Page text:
In the matter of Dharma, the Vedas are the ultimate authority. You cannot know the truth about Dharma through any source of knowledge other than the Vedas. Reason cannot be the authority in the matter of Dharma. Among the scriptures of the world, the Vedas are the oldest. This is supported by all leading scholars and antiquarians of the entire civilised world. They all declare with one voice, that of all books so far written in any human language, the Rig-Veda Samhita is undoubtedly the oldest. No antiquarian has been able to fix the date when the Rig-Veda Samhita was composed or came to light.

The Changing Dharma

Just as a doctor prescribes different medicines for different people according to their constitution and the nature of their disease, so also Hinduism prescribes different duties for different people. Rules for women are different from the rules for men. The rules for different Varnas and Asramas vary. But, non-violence, truth, non-stealing, cleanliness and control of the senses, are the duties common to all men.

Dharma depends upon time, circumstances, age, degree of evolution and the community to which one belongs. The Dharma of this century is different from that of the tenth century.

There are conditions under which Dharma may change its usual course. Apad-Dharma is such a deviation from the usual practice. This is allowed only in times of extreme distress or calamity.

What is Dharma in one set of circumstances becomes Adharma in another set of circumstances. That is the reason why it is said that the secret of Dharma is extremely profound and subtle. Lord Krishna says in the Gita: “Let the scriptures be the authority in determining what ought to be done and what ought not to be done” (Ch. XVI, 24). The truth of Dharma lies hidden. Srutis and Smritis are many. The way of Dharma open to all is that which a great realised soul has traversed.

Dharma In Other Religions

All other religions also lay stress on Dharma. Buddhism, Jainism, Christianity, Sikhism, Zoroastrianism, Islam are all remarkably alive to its value. Plato, Socrates, Aristotle, Kant, Swedenborg and Spinoza are all striking examples in the interesting history of Western philosophy for the high pedestal on which they have placed morality, duty and righteousness, and adored them all as the only means to the attainment of the goal of life. Each religion lays greater stress on certain aspects of Dharma.

Benefits Of The Practice Of Dharma

Of the four grand objects of human aspiration—Purusharthas—viz., Dharma, Artha, Kama and Moksha, Dharma is given the foremost rank in the scriptures. Dharma alone is the gateway to Moksha, to immortality, infinite bliss, supreme peace and highest knowledge. Dharma alone is the primary Purushartha. Dharma is the first and foremost Purushartha. Through the practice of Dharma alone can you ever hope to achieve the crowning glory of all human endeavours, viz., Moksha which is the best and the highest of all desirable things.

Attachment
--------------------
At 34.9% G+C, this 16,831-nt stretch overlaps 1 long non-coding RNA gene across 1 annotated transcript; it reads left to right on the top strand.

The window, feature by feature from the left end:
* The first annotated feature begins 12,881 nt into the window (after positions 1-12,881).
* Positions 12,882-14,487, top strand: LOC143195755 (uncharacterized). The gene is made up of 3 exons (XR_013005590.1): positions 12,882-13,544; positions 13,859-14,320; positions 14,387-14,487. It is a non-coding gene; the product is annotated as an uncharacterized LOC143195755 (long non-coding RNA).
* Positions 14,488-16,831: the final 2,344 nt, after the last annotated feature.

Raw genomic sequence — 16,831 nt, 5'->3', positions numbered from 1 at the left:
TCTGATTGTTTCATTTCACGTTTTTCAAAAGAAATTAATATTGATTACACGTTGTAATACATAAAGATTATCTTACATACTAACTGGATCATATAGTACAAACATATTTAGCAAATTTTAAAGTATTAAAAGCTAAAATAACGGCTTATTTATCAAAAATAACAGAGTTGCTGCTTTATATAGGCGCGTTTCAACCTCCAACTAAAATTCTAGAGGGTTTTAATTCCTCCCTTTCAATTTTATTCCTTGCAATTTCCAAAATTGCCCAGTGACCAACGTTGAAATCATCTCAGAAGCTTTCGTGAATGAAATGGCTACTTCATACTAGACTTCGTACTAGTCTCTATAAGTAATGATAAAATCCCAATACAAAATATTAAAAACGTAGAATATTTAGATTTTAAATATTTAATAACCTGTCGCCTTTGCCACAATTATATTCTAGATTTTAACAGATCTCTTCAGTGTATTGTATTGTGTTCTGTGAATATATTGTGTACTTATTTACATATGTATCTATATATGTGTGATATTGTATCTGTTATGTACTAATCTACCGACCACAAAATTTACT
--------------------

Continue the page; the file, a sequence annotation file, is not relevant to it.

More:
Practice of Dharma leads to the perfect realisation of essential unity or the final end, the highest good, namely, Moksha. The practitioner experiences peace, joy, strength and tranquillity within himself. His life becomes thoroughly disciplined. His powers and capacities are exceedingly intensified. He realises that there is one underlying homogeneous essence, a living truth, behind these names and forms. He is transmuted into divinity. His whole nature gets transformed. He becomes one with the Eternal. He beholds Brahman above, Brahman below, Brahman to the right, Brahman to the left, Brahman in front, Brahman at the back, Brahman within, Brahman without and Brahman pervading the whole world.

Kinds Of Dharma

Dharma can be classified under two heads: (i) Samanya or the general, universal Dharma and (ii) Visesha or the specific, personal Dharma. Contentment, forgiveness, self-restraint, non-stealing, purity, control of senses, discrimination between right and wrong, between the real and the unreal, spiritual knowledge, truthfulness and absence of anger come under the general or universal Dharma. The rules of the castes and orders of life are specific Dharmas. These are the tenfold characteristics of Dharma according to Manu.